A new collaborative Long Beach initiative called the Justice Lab, aims to divert people away from lockup and into community programs, education, and wraparound services.
The program was created through a collaboration with the city’s Bloomberg-funded Innovation Team (i-team), and the Long Beach Public Safety Continuum—a partnership between Long Beach Police, Fire, Health, and Development Services Departments, the City Prosecutor’s Office, community groups, non-profits, and residents.
During a yearlong focus on public safety issues, the city’s “i-team” examined more than 100,000 crimes over a five-year period in Long Beach and found that nearly 15,000 repeat offenders were responsible for 62% of the total offenses.
The i-team also found that 85% of repeat offenses were low-level misdemeanors—like violating parole, drinking in public, loitering, and failing to appear in court—rather than serious crimes.
The Justice Lab will focus on a group of 875 so-called “high-frequency offenders” who committed 15,677 (15 percent) of the 101,408 analyzed crimes.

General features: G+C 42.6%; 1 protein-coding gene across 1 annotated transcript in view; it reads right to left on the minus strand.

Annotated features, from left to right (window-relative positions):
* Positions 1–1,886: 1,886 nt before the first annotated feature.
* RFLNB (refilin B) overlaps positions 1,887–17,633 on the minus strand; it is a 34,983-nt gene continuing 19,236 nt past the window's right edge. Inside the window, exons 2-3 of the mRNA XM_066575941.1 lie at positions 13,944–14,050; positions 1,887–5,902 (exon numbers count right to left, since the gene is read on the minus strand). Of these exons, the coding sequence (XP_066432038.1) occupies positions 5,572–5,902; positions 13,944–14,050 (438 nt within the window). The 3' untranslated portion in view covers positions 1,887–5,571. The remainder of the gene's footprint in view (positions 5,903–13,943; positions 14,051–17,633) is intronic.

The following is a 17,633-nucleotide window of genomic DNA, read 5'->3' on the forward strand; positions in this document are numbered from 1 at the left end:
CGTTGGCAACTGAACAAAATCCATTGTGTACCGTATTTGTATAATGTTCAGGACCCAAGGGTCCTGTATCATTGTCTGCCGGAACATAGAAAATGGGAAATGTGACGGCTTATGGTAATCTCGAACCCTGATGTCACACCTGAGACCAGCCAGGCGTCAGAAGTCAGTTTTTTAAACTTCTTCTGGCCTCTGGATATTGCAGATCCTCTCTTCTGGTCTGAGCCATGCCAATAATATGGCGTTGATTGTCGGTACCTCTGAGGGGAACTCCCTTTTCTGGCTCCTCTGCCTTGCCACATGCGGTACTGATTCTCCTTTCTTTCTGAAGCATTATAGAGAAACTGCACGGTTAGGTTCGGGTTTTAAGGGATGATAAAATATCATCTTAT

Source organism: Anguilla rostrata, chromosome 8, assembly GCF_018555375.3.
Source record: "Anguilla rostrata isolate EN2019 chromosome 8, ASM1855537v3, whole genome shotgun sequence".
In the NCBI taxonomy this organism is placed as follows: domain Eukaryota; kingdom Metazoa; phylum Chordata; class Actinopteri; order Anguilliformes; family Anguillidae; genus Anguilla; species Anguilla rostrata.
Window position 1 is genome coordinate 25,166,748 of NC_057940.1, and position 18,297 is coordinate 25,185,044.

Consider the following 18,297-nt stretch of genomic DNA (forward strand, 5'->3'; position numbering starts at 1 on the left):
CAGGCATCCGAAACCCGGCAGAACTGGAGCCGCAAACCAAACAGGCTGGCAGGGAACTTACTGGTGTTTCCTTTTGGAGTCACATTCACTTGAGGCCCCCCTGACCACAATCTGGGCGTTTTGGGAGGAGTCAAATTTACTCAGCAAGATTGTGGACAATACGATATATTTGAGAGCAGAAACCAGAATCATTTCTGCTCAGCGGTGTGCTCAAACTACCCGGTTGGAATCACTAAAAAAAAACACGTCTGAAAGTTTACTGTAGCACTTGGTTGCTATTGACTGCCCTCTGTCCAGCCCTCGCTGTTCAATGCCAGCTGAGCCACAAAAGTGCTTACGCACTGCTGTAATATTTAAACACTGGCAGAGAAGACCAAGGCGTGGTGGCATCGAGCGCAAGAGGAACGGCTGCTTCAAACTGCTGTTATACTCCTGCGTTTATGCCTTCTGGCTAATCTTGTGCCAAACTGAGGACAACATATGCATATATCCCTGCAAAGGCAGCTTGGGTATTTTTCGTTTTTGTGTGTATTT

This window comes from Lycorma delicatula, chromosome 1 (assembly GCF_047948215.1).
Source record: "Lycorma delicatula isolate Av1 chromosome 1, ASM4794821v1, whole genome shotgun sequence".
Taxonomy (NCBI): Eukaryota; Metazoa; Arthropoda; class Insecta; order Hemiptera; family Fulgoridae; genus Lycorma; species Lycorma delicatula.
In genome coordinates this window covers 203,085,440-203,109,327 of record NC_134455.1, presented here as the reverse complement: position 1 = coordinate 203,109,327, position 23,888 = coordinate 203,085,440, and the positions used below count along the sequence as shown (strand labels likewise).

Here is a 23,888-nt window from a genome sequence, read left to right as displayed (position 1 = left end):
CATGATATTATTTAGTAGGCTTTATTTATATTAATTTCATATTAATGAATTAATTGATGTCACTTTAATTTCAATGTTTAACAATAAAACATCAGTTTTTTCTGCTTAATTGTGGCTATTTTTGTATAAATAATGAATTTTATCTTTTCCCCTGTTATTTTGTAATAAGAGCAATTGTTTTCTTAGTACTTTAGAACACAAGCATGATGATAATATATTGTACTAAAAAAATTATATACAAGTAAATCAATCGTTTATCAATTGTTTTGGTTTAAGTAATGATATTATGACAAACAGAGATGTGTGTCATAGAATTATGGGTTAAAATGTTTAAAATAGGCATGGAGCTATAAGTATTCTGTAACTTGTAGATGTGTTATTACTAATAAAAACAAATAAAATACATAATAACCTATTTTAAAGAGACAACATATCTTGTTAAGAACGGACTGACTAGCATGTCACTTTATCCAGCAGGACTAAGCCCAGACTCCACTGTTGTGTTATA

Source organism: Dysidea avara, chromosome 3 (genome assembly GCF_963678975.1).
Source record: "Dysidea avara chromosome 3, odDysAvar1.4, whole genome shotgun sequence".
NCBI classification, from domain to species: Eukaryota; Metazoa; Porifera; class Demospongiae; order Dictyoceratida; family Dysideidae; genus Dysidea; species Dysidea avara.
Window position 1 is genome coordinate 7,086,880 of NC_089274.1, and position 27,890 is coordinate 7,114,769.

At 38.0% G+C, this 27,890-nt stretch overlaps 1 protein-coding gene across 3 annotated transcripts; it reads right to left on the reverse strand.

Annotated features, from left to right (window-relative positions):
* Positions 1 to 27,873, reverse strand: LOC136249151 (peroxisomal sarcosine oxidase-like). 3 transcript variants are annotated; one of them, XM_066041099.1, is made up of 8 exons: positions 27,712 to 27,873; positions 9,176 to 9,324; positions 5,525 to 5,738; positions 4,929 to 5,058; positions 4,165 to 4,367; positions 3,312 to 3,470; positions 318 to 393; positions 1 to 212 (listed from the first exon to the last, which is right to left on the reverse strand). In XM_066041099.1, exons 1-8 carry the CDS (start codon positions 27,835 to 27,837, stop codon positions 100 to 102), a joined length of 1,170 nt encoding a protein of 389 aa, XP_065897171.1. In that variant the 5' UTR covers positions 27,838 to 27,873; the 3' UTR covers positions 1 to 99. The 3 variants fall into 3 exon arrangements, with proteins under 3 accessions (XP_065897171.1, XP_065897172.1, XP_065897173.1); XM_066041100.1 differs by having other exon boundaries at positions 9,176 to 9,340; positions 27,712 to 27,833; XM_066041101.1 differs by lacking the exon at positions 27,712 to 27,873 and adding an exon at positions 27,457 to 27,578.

“We see the same people cycle through our public safety services, most of the time for low-level offenses,” said Mayor Robert Garcia. “The Justice Lab will use a data-driven approach to re-design how we work together in the City to better serve these community members.”
One of the ways that the Justice Lab will work to break people free from the recidivism cycle, is by creating a Multi-disciplinary Team (MDT) that will bring city and county service providers together to improve coordination and make it easier for individuals to access mental health, rehabilitation, and homeless services.
“Making people the priority is critical to developing human-centered solutions,” said i-team Director Tracy Colunga. “The Justice Lab will allow Long Beach to think creatively about how we can deploy criminal justice resources most effectively to keep our community safe while giving every resident the chance to thrive.”
The Justice Lab initiative also will also install a mental health clinician in Long Beach’s jail to assess arrestees and divert the mentally ill into appropriate care.
In addition, a CSULB program run by formerly incarcerated students will help to connect the targeted “high-frequency offenders” to higher education, and will offer peer support and other education-related resources.
The Justice Lab also seeks to improve data collection and data sharing between city’s departments to coordinate wraparound for people who cycle in and out of the criminal justice system.
“The Justice Lab initiative will be a valuable program that benefits our entire community,” stated Police Chief Robert Luna. “Connecting people to services that can help divert them from the criminal justice system and get their lives back on track is a win for us all.”